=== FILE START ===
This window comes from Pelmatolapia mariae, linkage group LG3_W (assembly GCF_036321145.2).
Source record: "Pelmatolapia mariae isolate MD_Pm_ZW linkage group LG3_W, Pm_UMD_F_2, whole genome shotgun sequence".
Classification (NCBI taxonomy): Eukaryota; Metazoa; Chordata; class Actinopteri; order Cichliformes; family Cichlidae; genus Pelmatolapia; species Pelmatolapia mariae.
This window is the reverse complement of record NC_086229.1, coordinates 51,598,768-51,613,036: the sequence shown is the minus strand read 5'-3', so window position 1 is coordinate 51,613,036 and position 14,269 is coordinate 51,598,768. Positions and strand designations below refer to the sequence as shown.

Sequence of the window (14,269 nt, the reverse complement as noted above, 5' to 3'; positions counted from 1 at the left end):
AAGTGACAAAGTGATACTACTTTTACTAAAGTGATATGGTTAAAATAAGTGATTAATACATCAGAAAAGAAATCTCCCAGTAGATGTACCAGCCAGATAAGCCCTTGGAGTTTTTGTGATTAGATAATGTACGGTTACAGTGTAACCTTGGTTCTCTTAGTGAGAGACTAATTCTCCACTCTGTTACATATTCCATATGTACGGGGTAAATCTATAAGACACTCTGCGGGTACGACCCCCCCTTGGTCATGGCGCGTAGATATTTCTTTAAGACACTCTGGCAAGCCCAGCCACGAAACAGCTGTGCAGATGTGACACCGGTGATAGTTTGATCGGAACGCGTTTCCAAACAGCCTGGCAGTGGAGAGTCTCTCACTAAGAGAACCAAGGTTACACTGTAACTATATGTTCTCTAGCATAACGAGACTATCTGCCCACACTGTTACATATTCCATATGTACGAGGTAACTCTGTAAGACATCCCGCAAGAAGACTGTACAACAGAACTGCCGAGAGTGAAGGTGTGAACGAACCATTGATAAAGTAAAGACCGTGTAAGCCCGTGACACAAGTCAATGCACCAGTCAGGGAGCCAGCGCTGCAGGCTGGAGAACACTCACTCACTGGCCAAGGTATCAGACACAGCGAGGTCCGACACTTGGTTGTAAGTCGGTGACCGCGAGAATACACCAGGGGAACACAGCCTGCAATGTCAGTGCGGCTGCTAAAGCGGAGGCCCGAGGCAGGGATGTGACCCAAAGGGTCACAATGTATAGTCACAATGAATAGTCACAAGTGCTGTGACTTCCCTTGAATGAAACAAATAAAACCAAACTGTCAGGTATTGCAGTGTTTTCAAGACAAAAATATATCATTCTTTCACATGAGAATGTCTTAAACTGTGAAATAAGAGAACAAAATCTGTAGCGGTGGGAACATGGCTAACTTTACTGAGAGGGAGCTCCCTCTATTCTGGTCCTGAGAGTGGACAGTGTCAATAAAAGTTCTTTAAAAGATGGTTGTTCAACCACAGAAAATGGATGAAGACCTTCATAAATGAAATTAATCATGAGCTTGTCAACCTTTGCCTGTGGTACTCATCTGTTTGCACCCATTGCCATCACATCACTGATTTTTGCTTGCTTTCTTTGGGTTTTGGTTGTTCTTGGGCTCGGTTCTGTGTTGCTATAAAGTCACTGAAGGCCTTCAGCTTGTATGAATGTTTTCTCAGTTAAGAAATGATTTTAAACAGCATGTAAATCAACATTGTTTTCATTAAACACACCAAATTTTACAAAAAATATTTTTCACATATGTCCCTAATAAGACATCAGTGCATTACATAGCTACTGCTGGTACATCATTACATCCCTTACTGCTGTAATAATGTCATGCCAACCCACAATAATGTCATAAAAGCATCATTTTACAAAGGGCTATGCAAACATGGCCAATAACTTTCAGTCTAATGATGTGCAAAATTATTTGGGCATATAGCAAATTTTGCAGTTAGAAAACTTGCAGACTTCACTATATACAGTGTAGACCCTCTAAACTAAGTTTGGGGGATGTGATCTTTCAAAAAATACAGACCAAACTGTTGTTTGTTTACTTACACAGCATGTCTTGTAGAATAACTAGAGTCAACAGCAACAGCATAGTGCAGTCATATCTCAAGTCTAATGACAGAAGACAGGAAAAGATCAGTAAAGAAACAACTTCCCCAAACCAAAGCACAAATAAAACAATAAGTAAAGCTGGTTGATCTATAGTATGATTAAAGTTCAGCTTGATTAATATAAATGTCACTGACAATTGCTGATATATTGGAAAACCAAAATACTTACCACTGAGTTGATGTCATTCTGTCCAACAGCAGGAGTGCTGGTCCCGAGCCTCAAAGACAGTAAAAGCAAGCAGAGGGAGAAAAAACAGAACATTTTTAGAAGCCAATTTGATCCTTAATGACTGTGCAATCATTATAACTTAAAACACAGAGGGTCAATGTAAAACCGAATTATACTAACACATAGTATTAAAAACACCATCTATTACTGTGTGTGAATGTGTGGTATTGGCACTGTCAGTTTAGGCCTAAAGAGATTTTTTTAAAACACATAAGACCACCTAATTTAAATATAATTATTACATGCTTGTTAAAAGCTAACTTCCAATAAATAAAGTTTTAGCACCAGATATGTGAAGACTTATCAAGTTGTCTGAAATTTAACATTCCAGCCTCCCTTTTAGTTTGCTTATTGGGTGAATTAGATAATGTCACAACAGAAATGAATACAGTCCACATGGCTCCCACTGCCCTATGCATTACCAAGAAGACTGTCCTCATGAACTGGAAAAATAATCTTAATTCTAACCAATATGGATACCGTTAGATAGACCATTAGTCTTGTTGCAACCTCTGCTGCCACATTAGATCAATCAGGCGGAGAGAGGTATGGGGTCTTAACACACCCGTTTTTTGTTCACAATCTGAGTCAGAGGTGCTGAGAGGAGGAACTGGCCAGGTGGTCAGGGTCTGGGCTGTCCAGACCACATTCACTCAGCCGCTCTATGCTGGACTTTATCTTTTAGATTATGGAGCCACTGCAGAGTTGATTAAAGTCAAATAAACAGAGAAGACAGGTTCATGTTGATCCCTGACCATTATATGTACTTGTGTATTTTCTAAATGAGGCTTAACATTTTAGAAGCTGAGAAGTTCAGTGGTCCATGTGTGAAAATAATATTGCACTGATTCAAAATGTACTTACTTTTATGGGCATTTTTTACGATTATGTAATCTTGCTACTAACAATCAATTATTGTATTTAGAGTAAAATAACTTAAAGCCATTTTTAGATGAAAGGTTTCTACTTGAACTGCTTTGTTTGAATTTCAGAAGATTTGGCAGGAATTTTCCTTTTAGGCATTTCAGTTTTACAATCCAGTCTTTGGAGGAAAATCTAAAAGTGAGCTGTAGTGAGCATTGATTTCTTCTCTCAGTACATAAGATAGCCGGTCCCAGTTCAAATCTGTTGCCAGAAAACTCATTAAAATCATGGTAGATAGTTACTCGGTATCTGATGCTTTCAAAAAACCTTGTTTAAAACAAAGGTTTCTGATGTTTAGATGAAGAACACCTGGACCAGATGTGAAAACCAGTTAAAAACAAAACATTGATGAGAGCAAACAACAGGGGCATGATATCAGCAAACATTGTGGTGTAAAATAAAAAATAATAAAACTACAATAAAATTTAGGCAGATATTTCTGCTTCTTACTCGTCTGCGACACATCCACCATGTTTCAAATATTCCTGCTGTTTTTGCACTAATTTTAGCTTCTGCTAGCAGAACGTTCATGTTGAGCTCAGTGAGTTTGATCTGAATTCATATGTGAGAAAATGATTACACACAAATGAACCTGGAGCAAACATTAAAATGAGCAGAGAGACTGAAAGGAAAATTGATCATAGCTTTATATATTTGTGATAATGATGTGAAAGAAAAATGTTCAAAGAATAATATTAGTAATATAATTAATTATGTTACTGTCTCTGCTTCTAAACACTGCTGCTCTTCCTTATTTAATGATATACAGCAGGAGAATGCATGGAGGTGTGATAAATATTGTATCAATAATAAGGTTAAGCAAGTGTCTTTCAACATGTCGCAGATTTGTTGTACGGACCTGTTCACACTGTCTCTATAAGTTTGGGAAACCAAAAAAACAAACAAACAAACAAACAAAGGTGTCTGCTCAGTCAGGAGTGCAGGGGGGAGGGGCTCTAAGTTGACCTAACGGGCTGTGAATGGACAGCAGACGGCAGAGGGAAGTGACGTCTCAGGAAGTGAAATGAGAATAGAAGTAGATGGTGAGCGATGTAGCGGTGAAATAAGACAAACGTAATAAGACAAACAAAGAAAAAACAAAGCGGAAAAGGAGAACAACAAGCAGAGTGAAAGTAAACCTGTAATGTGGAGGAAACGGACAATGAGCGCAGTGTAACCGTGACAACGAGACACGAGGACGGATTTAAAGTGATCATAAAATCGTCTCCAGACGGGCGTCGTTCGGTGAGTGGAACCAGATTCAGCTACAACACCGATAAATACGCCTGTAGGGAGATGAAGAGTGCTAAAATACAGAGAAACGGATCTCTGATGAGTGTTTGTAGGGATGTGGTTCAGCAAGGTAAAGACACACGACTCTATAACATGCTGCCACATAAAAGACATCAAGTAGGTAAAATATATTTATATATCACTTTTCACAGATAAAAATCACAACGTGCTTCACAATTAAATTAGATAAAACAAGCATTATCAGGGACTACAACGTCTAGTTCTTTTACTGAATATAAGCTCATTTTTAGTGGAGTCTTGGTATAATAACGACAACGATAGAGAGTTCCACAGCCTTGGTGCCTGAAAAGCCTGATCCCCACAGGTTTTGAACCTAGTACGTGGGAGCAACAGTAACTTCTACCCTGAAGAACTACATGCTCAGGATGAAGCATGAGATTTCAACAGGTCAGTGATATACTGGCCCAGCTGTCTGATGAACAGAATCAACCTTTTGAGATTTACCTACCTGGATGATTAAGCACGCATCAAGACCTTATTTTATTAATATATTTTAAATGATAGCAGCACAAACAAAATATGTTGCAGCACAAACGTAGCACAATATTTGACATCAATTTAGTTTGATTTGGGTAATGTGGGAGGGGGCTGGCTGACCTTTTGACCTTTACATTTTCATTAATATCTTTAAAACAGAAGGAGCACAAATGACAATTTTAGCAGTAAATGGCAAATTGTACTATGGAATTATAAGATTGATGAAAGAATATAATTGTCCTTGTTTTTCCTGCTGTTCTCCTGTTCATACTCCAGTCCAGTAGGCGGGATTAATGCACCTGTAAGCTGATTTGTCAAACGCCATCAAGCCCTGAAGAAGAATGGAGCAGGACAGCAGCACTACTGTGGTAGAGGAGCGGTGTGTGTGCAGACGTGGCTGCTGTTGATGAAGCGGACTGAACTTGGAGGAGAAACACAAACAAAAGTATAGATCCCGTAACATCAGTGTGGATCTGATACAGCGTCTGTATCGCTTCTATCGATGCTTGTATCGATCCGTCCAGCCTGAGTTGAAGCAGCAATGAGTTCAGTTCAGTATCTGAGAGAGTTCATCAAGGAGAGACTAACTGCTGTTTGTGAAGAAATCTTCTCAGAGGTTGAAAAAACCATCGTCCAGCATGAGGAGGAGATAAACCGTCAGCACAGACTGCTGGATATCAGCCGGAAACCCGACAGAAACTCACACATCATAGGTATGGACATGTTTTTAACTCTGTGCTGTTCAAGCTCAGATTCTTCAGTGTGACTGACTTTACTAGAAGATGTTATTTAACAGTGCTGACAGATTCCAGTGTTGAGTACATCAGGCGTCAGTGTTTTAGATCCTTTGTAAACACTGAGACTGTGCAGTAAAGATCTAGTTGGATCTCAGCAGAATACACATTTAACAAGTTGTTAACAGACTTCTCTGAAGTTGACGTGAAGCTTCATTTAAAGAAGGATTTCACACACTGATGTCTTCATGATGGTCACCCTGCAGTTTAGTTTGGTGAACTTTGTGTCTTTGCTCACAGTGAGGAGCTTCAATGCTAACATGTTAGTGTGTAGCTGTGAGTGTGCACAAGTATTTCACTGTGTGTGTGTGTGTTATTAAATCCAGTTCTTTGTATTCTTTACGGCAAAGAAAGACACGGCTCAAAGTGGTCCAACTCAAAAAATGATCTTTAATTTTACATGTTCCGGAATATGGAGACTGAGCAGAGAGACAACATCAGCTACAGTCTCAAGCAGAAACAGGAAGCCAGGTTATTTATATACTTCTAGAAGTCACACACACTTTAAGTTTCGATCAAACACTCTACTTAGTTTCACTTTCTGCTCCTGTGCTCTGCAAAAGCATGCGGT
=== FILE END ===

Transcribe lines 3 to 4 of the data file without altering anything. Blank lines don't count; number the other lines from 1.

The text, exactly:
Classification (NCBI taxonomy): Eukaryota; Metazoa; Chordata; class Actinopteri; order Cichliformes; family Cichlidae; genus Pelmatolapia; species Pelmatolapia mariae.
This window is the reverse complement of record NC_086229.1, coordinates 51,598,768-51,613,036: the sequence shown is the minus strand read 5'-3', so window position 1 is coordinate 51,613,036 and position 14,269 is coordinate 51,598,768. Positions and strand designations below refer to the sequence as shown.